For a long time, the Federal Reserve (and other central banks) carried out monetary policy with little or no explanation. The idea was that the market would figure it out. But in the last few decades, there has been an explosions of communication and transparency from the Fed (and other central banks), consisting both of official statements and an array of public speeches and articles by central bank officials. On one side, a greater awareness has grown up that economic activity isn't just influenced by what the central bank did in the past, but on what it is expected to do in the future. But does the this "open mouth" approach clarify and strengthening monetary policy, or just muddle it?
Kevin L. Kliesen, Brian Levine, and Christopher J. Waller present some evidence on the changes in Fed communication and the results in "Gauging Market Responses to Monetary Policy Communication," published in the Review of the Federal Reserve Bank of St. Louis (Second Quarter 2019, pp. 69-92). They start by describing the old ways, by quoting an exchange between John Maynard Keynes and Bank of England Deputy Governor Sir Ernest Harvey on December 5, 1929:
KEYNES: Arising from Professor Gregory's questions, is it a practice of the Bank of England never to explain what its policy is?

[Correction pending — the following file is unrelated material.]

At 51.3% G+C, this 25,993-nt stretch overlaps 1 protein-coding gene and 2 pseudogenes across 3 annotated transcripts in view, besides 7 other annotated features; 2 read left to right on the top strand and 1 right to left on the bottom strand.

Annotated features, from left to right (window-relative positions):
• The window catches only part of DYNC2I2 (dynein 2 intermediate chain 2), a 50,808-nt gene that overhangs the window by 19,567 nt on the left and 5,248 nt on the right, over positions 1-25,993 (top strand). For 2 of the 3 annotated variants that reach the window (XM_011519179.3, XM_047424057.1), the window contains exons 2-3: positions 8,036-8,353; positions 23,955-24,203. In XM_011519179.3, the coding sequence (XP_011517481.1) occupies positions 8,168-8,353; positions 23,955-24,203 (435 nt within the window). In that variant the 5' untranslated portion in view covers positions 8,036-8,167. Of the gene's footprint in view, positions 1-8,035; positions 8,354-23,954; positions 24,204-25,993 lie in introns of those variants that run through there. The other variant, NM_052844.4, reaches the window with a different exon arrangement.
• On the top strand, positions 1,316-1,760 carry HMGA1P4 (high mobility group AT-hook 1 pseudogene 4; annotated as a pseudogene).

HARVEY: Well, I think it has been our practice to leave our actions to explain our policy.
KEYNES: Or the reasons for its policy?
HARVEY: It is a dangerous thing to start to give reasons.
KEYNES: Or to defend itself against criticism?
HARVEY: As regards criticism, I am afraid, though the Committee may not all agree, we do not admit there is a need for defence; to defend ourselves is somewhat akin to a lady starting to defend her virtue.
From 1967 to 1992, the Federal Open Market Committee released a public statement 90 days after its meetings. The FOMC then started, sometimes, releasing statements right after meeting. Here's a figure showing how the length of these statements has expanded over time, with the shaded area showing the period of "unconventional monetary policy" during and after the Great Recession.
As one example,
Following the August 9, 2011, meeting, the policy statement stated the following:
"The Committee currently anticipates that economic conditions—including low rates of resource utilization and a subdued outlook for inflation over the medium run—are likely to warrant exceptionally low levels for the federal funds rate at least through mid-2013."
In this case, the FOMC's intent was to signal to the public that its policy rate would remain low for a long time in order to spur the economy's recovery.
Here's count of the annual "remarks" (speeches, interviews, testimony) by presidents of the regional Federal Reserve banks, members of the Board of Governors, and the chair of the Fed:
Here are some comments about the Fed communication:
"Speeches have become important communication events. Chairman Greenspan's new economy speech in 1995 and his "irrational exuberance" speech in 1996 were among his more notable speeches. Chairman Ben Bernanke also gave notable speeches during his tenure. Two that standout are his "Deflation: Making Sure 'It' Doesn't Happen Here" speech in 2002 and his global saving glut speech in 2005. ...